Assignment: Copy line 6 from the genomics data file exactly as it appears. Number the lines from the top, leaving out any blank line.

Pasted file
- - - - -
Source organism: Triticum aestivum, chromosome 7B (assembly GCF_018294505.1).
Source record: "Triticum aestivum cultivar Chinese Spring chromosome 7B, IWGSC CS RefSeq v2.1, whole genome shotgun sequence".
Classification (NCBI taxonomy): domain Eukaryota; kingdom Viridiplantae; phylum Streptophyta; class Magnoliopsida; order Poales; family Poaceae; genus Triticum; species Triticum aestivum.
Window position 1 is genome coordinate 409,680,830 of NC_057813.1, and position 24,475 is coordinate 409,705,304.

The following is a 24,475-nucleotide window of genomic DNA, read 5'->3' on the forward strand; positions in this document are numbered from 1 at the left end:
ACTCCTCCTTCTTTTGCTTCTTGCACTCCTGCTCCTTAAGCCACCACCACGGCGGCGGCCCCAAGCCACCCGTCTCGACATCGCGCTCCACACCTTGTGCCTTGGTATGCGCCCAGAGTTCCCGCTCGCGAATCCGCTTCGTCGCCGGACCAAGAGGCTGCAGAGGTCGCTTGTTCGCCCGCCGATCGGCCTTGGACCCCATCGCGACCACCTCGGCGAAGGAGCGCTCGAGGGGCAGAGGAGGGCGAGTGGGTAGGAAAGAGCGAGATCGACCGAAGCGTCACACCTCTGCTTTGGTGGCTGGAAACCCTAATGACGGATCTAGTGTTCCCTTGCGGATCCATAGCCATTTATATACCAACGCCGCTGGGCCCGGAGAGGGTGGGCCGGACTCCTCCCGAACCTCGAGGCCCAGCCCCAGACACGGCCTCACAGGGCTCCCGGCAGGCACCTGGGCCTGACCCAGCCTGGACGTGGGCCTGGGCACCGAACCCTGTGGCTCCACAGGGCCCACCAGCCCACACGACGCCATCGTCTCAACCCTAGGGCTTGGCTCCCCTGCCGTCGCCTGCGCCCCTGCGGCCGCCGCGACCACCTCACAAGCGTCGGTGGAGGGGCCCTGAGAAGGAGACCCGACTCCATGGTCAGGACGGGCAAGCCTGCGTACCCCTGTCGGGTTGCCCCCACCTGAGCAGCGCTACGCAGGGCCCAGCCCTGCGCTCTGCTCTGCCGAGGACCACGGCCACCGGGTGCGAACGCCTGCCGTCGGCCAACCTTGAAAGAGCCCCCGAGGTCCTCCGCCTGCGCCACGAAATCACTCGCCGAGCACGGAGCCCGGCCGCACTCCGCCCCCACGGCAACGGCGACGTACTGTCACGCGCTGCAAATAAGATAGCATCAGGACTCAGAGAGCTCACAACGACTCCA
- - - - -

ACTCCTCCTTCTTTTGCTTCTTGCACTCCTGCTCCTTAAGCCACCACCACGGCGGCGGCCCCAAGCCACCCGTCTCGACATCGCGCTCCACACCTTGTGCCTTGGTATGCGCCCAGAGTTCCCGCTCGCGAATCCGCTTCGTCGCCGGACCAAGAGGCTGCAGAGGTCGCTTGTTCGCCCGCCGATCGGCCTTGGACCCCATCGCGACCACCTCGGCGAAGGAGCGCTCGAGGGGCAGAGGAGGGCGAGTGGGTAGGAAAGAGCGAGATCGACCGAAGCGTCACACCTCTGCTTTGGTGGCTGGAAACCCTAATGACGGATCTAGTGTTCCCTTGCGGATCCATAGCCATTTATATACCAACGCCGCTGGGCCCGGAGAGGGTGGGCCGGACTCCTCCCGAACCTCGAGGCCCAGCCCCAGACACGGCCTCACAGGGCTCCCGGCAGGCACCTGGGCCTGACCCAGCCTGGACGTGGGCCTGGGCACCGAACCCTGTGGCTCCACAGGGCCCACCAGCCCACACGACGCCATCGTCTCAACCCTAGGGCTTGGCTCCCCTGCCGTCGCCTGCGCCCCTGCGGCCGCCGCGACCACCTCACAAGCGTCGGTGGAGGGGCCCTGAGAAGGAGACCCGACTCCATGGTCAGGACGGGCAAGCCTGCGTACCCCTGTCGGGTTGCCCCCACCTGAGCAGCGCTACGCAGGGCCCAGCCCTGCGCTCTGCTCTGCCGAGGACCACGGCCACCGGGTGCGAACGCCTGCCGTCGGCCAACCTTGAAAGAGCCCCCGAGGTCCTCCGCCTGCGCCACGAAATCACTCGCCGAGCACGGAGCCCGGCCGCACTCCGCCCCCACGGCAACGGCGACGTACTGTCACGCGCTGCAAATAAGATAGCATCAGGACTCAGAGAGCTCACAACGACTCCA